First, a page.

An investigation into a Texas immigration center reveals fraud and internal hacking of systems. NextGov conducted the investigation and says employees and supervisors were routinely abusing system logon privileges, sabotaging records, and then covering their tracks.
Texas personnel were capable of, for example, granting citizenship rights, as well as reading files containing sensitive information on contract awards, immigration reform or other policy formulations, say former USCIS IT officials there at the time.
The abuses were pretty brazen, apparently:
Federal agents located so-called hackware in several computer drives -- software that lets users intercept business information passing through the agency's network, according to one investigative analysis signed in March 2008.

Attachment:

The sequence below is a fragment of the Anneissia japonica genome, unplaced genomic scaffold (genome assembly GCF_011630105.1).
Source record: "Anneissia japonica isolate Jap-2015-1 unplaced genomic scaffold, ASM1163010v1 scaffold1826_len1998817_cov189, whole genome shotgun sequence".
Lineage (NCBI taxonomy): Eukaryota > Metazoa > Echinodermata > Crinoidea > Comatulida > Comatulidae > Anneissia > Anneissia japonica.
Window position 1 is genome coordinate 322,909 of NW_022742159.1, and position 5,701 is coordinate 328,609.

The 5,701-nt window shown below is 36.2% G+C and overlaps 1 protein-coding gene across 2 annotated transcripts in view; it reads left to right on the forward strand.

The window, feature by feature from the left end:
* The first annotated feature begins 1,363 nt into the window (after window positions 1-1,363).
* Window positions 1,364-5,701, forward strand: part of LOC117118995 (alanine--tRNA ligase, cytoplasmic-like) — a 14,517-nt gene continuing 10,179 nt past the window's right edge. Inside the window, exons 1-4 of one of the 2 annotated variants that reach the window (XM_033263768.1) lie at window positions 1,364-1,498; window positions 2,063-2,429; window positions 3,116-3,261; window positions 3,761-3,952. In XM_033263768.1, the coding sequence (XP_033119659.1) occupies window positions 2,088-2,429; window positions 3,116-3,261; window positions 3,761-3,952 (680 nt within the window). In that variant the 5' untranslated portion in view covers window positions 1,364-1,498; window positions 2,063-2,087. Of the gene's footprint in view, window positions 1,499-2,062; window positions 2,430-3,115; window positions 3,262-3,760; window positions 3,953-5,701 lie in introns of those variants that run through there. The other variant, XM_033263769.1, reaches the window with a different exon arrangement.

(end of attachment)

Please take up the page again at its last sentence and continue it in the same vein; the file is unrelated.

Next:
In another instance, a staffer in a position of authority asked for the logins and passwords of all software and systems at the service center, which would have granted that person unauthorized access to all goings-on at the facility.
A Nov. 27, 2007, email from the manager with the subject line: "FW: TSC Logins and passwords." The body of the email stated: "I will need the administrator password for every piece of hardware in the TSC that requires a password. I will also need the administrator password for any enterprise type software that has an administrator password." The manager then said, "Please do not send them in e-mail unless you encrypt the text file" -- or scramble the data to render it unreadable. "You can call me to provide the encryption password."